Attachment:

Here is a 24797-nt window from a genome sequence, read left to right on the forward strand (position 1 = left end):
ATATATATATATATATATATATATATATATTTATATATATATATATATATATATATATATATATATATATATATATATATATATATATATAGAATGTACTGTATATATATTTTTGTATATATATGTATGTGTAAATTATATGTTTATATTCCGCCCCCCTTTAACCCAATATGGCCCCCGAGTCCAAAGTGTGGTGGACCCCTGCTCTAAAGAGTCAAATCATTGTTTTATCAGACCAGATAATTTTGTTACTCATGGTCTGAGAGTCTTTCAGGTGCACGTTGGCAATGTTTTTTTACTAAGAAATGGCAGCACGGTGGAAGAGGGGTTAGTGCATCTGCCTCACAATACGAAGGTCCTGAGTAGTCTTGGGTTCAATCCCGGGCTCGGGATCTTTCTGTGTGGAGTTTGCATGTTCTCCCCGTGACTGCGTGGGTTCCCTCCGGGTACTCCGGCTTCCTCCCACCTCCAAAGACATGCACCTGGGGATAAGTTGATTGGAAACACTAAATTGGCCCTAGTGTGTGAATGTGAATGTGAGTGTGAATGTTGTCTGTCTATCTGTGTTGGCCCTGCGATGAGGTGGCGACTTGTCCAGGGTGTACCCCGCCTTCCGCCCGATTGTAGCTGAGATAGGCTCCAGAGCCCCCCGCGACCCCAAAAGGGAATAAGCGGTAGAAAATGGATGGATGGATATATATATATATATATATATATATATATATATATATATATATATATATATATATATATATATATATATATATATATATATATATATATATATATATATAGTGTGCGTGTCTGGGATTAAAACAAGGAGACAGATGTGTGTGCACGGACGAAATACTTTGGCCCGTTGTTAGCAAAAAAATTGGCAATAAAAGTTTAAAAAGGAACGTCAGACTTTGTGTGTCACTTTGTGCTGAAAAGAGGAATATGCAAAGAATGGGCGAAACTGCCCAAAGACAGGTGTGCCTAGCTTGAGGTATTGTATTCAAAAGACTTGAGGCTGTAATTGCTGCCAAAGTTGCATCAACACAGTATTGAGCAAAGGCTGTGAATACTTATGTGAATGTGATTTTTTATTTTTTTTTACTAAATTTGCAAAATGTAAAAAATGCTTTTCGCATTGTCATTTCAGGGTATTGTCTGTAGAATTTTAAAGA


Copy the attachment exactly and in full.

Here is a 24797-nt window from a genome sequence, read left to right on the forward strand (position 1 = left end):
ATATATATATATATATATATATATATATATTTATATATATATATATATATATATATATATATATATATATATATATATATATATATATATAGAATGTACTGTATATATATTTTTGTATATATATGTATGTGTAAATTATATGTTTATATTCCGCCCCCCTTTAACCCAATATGGCCCCCGAGTCCAAAGTGTGGTGGACCCCTGCTCTAAAGAGTCAAATCATTGTTTTATCAGACCAGATAATTTTGTTACTCATGGTCTGAGAGTCTTTCAGGTGCACGTTGGCAATGTTTTTTTACTAAGAAATGGCAGCACGGTGGAAGAGGGGTTAGTGCATCTGCCTCACAATACGAAGGTCCTGAGTAGTCTTGGGTTCAATCCCGGGCTCGGGATCTTTCTGTGTGGAGTTTGCATGTTCTCCCCGTGACTGCGTGGGTTCCCTCCGGGTACTCCGGCTTCCTCCCACCTCCAAAGACATGCACCTGGGGATAAGTTGATTGGAAACACTAAATTGGCCCTAGTGTGTGAATGTGAATGTGAGTGTGAATGTTGTCTGTCTATCTGTGTTGGCCCTGCGATGAGGTGGCGACTTGTCCAGGGTGTACCCCGCCTTCCGCCCGATTGTAGCTGAGATAGGCTCCAGAGCCCCCCGCGACCCCAAAAGGGAATAAGCGGTAGAAAATGGATGGATGGATATATATATATATATATATATATATATATATATATATATATATATATATATATATATATATATATATATATATATATATATATATATATATATATATATAGTGTGCGTGTCTGGGATTAAAACAAGGAGACAGATGTGTGTGCACGGACGAAATACTTTGGCCCGTTGTTAGCAAAAAAATTGGCAATAAAAGTTTAAAAAGGAACGTCAGACTTTGTGTGTCACTTTGTGCTGAAAAGAGGAATATGCAAAGAATGGGCGAAACTGCCCAAAGACAGGTGTGCCTAGCTTGAGGTATTGTATTCAAAAGACTTGAGGCTGTAATTGCTGCCAAAGTTGCATCAACACAGTATTGAGCAAAGGCTGTGAATACTTATGTGAATGTGATTTTTTATTTTTTTTTACTAAATTTGCAAAATGTAAAAAATGCTTTTCGCATTGTCATTTCAGGGTATTGTCTGTAGAATTTTAAAGA